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Is the CEO of Lush crazy for taking the brand off social media?

Diane Hall

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shop cosmetic handmade ,bombs, and bubble bath different colours nicely laid out in a pyramid , the concept of Spa and relaxation

I would bet that every business online today, and even some that run offline, are ‘on’ social media—even if they’re not consistently active. If a brand doesn’t have its own page/feed, its owners/management will no doubt have individual profiles across one or more social platforms.


How many articles do you come across, as a business owner, that suggest you won’t see success if you don’t incorporate social media into your marketing plan? It’s almost an unwritten rule…because everyone is on social media, your business/you must be on it, too.


Bigger brands often use social media as a communication tool, for market research, and for PR. One household name, however, has bucked this trend, and has come away from social media altogether.


Lush, the company whose high street stores are responsible for the sweet, soapy smell you soak up whilst shopping, is the king of bath bombs, cosmetics and beauty products. It places a huge emphasis on being an ethical business (even though this is a term they dislike); none of their products are tested on animals, they promote regeneration, and they embrace transparency. They claim that they treat their staff fairly—the company is a Living Wage employer.


Last year, its CEO, Mark Constantine, declared that Lush was ‘coming off’ social media. This wasn’t a silly joke or marketing stunt—the company had, in fact, tried to disassociate from its social media accounts in 2019. However, back then, they couldn’t have foreseen Covid and the world turning almost exclusively to e-commerce after the retail sector was physically shut down; in the early days of the pandemic, they returned to their social channels to keep in touch with their customers.


The company recently renewed its commitment to not be a part of social media, in order that the brand remains true to its values. Experts estimate this move could cost Lush £10m in lost sales, but Constantine clearly feels that the principles on which the company was founded are far more important and lucrative in the long run.

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Above view of young people sitting and lying on floor with internet activity tags and using modern portable devices, social media addiction concept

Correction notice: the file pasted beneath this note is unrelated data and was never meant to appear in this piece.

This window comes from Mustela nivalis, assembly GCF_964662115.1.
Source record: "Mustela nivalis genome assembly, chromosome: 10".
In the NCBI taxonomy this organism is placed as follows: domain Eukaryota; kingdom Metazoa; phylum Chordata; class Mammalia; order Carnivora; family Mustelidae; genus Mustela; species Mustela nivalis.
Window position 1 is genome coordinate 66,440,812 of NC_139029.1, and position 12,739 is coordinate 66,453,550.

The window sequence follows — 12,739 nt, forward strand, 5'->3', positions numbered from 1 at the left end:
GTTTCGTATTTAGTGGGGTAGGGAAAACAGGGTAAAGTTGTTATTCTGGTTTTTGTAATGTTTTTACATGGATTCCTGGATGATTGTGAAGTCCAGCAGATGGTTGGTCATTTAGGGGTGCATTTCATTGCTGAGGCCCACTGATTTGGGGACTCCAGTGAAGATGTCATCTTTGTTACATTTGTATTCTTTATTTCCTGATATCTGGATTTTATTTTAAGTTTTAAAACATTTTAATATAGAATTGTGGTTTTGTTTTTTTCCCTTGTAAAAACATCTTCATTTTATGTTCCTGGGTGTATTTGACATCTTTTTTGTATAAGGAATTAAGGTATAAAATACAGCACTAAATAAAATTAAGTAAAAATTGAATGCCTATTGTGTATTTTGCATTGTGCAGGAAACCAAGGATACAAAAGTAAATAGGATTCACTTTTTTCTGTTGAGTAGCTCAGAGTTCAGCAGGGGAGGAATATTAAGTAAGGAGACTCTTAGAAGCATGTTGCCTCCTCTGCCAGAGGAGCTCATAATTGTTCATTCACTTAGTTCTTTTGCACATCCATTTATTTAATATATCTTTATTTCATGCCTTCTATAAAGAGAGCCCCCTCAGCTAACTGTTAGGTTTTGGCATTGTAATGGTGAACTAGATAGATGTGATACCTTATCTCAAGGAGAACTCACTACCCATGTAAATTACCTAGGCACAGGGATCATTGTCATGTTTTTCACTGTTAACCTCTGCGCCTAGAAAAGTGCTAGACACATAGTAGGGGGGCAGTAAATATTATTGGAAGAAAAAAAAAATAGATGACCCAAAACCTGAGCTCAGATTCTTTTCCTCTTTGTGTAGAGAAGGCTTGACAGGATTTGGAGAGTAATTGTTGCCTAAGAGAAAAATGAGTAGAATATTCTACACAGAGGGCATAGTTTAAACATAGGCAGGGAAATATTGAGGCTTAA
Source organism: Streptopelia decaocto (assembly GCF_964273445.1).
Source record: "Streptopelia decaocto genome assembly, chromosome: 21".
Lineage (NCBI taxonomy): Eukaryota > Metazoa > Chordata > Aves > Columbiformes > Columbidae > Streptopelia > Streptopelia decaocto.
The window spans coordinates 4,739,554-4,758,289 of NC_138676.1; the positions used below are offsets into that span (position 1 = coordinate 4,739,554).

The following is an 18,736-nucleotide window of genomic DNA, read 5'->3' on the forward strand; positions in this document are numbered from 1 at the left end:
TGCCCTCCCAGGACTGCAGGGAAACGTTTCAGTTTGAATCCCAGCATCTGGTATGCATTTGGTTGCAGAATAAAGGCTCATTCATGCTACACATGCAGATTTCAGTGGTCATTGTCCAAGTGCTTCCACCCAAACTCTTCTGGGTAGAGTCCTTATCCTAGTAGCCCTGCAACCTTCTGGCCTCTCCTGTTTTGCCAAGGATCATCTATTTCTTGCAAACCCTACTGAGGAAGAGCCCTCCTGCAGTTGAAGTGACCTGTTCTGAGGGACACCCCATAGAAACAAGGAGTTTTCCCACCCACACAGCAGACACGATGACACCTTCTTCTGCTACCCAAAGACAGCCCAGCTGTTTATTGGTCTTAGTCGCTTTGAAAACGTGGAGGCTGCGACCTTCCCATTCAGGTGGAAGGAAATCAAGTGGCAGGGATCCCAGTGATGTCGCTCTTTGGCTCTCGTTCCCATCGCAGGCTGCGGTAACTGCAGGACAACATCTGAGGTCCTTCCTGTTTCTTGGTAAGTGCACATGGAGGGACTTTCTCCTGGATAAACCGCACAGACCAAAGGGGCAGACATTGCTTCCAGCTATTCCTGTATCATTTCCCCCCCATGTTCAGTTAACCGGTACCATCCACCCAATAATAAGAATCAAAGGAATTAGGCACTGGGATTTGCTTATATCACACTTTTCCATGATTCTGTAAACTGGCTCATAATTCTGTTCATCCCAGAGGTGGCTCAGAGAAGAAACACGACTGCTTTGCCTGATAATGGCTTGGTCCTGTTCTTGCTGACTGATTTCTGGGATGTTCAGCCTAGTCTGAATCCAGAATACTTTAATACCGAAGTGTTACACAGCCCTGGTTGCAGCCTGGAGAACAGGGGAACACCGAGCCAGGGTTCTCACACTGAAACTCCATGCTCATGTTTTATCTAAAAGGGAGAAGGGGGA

Above view of young people sitting and lying on floor with internet activity tags and using modern portable devices, social media addiction concept

Constantine and his board are reacting to research that shows how posts on social media platforms, such as Facebook and Instagram, can damage young people’s physical and mental health—particularly teenage girls’, who make up Lush’s target demographic. It’s quite clear-cut to them—they want to set an example; they can’t say they run a caring brand if they participate in something cited as damaging to others. They also believe the time is right to withdraw from social platforms, given how much more anxiety the pandemic has brought their customers.


I spotted the story of Lush rejecting social media here, but knowing how much the media likes to exaggerate and misreport things, I visited Lush’s website. On any other site, I’d expect to see a smattering of social media logos/icons directing visitors to the platform in question, or even a social feed embedded in the site somewhere, but I couldn’t see anything on Lush’s website. No tweety-bird cartoon in the corner, no white ‘F’ in a blue circle, no multi-coloured camera icon. It seemed a little strange, if I’m honest, as you just expect to spot these things in either the header or footer of a site.


Though this move doesn’t seem to be a PR stunt, there’s no denying that Lush has received plenty of column inches in the past with the campaigns and causes it backs. One focused on the ‘Spycops’ scandal—this centred on undercover policemen forming relationships with women they were tasked with monitoring. Whilst Lush’s stance probably mirrored what a lot of people thought of the force’s actions at the time, for a brand to stick its neck out on something so controversial is a risky game. Lush received a barrage of criticism for becoming ‘involved’ with a real-world crisis that didn’t directly affect them; however, they also won some supporters who thought it brave of the company to state their viewpoint when every other brand in the universe is ‘vanilla’ about events affecting their consumers.


I think it’s refreshing to see a brand with character and commitment. I don’t personally shop in Lush as their products don’t appeal to me (and I hate their sales tactic of jumping on customers the moment they step over their threshold), but I have daughters who are making their way in the world and I fully agree that social media can be damaging to its users’ mental health.


If only the social platforms themselves recognised this and did more, but not every brand puts people before profits. For that, Lush, you should be saluted.

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